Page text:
Early buprenorphine-naloxone initiation for opioid use disorder reduces opioid overdose, emergency room visits and healthcare cost compare to late initiation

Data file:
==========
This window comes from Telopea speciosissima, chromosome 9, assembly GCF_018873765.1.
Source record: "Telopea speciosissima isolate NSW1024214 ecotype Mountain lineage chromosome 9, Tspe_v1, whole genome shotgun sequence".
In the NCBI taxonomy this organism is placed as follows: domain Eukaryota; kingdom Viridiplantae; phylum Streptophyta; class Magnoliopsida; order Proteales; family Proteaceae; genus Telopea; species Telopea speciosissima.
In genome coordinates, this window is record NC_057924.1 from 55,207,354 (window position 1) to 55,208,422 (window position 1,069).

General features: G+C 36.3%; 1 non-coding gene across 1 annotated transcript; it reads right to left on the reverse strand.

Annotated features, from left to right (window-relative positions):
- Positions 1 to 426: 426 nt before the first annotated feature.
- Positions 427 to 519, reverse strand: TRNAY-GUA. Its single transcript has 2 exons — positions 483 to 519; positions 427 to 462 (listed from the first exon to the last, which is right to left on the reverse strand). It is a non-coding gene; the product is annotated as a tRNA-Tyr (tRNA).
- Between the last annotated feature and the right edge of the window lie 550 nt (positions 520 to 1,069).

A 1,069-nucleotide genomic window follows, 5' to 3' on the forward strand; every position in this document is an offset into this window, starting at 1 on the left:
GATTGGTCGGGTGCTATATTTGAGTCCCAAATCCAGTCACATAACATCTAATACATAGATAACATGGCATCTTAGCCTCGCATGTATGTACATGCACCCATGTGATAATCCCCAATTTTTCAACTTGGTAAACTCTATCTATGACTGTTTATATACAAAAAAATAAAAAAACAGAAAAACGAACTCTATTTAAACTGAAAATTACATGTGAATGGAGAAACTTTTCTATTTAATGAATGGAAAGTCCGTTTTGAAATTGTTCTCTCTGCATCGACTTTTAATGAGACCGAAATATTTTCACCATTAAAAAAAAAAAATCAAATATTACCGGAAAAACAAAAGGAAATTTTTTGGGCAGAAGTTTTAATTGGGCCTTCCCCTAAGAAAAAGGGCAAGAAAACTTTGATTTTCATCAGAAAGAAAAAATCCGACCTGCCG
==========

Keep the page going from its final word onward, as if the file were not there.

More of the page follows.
Background: Although the effectiveness of buprenorphine-naloxone (BUP-NX) has been established, real-world evidence on the benefits of early treatment initiation is limited. Objective: To evaluate the association between early BUP-NX initiation and health-related outcomes among insured adults with opioid use disorder (OUD). Methods: We conducted a cross-sectional analysis using the Optum’s de-identified Clinformatics® Data Mart Database from 2010 to 2018. Patients who initiated BUP-NX within 30 days of OUD diagnosis were classified as early initiators. Patients who initiated BUP-NX later, but within the one-year follow-up, were defined as late initiators. Outcomes included opioid overdose, opioid overdose-related emergency department (ED) visits, and all-cause healthcare cost during the year after OUD diagnosis. We employed generalized linear models to compare outcomes between early and late initiators, adjusting for baseline covariates and accounting for missing information for covariates using multiple imputation. Results: A total of 8,388 patients with OUD were identified; mean age was 39.9 years; 36% were female; and 67.6% were early initiators. Early initiators had an estimated 42% lower rate of opioid overdose (adjusted rate ratio (aRR) = 0.58; 95% confidence interval (CI): 0.52, 0.64); 51% lower rate of opioid overdose-related ED visits (aRR = 0.49; 95% CI: 0.44, 0.55); and 31% lower total healthcare cost (adjusted cost ratio = 0.69; 95% CI: 0.66, 0.72), compared to late initiators. Conclusion: Compared to late BUP-NX initiation, early initiation was associated with a lower risk of opioid overdose and opioid overdose-related ED visits, and reduced total healthcare cost among insured adult patients with OUD.